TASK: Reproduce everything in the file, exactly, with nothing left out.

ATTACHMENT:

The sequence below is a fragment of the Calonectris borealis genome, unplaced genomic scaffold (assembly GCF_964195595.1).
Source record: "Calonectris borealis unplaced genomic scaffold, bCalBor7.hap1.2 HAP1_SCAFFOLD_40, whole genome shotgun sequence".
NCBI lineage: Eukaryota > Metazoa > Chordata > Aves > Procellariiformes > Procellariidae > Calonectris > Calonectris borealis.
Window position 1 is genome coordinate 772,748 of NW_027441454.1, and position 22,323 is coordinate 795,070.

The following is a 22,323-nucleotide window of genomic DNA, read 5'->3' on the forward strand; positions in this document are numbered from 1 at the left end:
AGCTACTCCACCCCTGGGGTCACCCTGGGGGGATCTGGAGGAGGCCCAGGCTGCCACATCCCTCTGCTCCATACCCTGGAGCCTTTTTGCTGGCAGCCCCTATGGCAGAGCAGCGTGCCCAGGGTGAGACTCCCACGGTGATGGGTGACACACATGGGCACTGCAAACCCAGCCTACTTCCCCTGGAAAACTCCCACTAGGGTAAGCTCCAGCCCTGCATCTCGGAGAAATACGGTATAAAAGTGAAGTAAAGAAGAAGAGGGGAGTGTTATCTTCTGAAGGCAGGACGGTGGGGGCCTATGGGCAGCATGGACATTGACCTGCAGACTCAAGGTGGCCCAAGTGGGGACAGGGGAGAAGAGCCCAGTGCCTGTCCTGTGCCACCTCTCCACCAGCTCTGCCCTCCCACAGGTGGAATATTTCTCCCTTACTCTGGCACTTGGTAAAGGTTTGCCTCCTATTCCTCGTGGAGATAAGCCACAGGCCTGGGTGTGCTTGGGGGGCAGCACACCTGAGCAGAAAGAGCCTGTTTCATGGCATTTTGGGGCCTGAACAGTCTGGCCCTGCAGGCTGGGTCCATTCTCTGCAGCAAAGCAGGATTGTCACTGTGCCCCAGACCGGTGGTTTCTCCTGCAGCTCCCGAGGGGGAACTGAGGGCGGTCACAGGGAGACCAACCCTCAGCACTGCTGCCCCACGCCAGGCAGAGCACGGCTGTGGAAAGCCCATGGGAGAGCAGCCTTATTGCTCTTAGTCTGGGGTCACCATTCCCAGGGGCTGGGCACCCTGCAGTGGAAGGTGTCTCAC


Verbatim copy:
The sequence below is a fragment of the Calonectris borealis genome, unplaced genomic scaffold (assembly GCF_964195595.1).
Source record: "Calonectris borealis unplaced genomic scaffold, bCalBor7.hap1.2 HAP1_SCAFFOLD_40, whole genome shotgun sequence".
NCBI lineage: Eukaryota > Metazoa > Chordata > Aves > Procellariiformes > Procellariidae > Calonectris > Calonectris borealis.
Window position 1 is genome coordinate 772,748 of NW_027441454.1, and position 22,323 is coordinate 795,070.

The following is a 22,323-nucleotide window of genomic DNA, read 5'->3' on the forward strand; positions in this document are numbered from 1 at the left end:
AGCTACTCCACCCCTGGGGTCACCCTGGGGGGATCTGGAGGAGGCCCAGGCTGCCACATCCCTCTGCTCCATACCCTGGAGCCTTTTTGCTGGCAGCCCCTATGGCAGAGCAGCGTGCCCAGGGTGAGACTCCCACGGTGATGGGTGACACACATGGGCACTGCAAACCCAGCCTACTTCCCCTGGAAAACTCCCACTAGGGTAAGCTCCAGCCCTGCATCTCGGAGAAATACGGTATAAAAGTGAAGTAAAGAAGAAGAGGGGAGTGTTATCTTCTGAAGGCAGGACGGTGGGGGCCTATGGGCAGCATGGACATTGACCTGCAGACTCAAGGTGGCCCAAGTGGGGACAGGGGAGAAGAGCCCAGTGCCTGTCCTGTGCCACCTCTCCACCAGCTCTGCCCTCCCACAGGTGGAATATTTCTCCCTTACTCTGGCACTTGGTAAAGGTTTGCCTCCTATTCCTCGTGGAGATAAGCCACAGGCCTGGGTGTGCTTGGGGGGCAGCACACCTGAGCAGAAAGAGCCTGTTTCATGGCATTTTGGGGCCTGAACAGTCTGGCCCTGCAGGCTGGGTCCATTCTCTGCAGCAAAGCAGGATTGTCACTGTGCCCCAGACCGGTGGTTTCTCCTGCAGCTCCCGAGGGGGAACTGAGGGCGGTCACAGGGAGACCAACCCTCAGCACTGCTGCCCCACGCCAGGCAGAGCACGGCTGTGGAAAGCCCATGGGAGAGCAGCCTTATTGCTCTTAGTCTGGGGTCACCATTCCCAGGGGCTGGGCACCCTGCAGTGGAAGGTGTCTCAC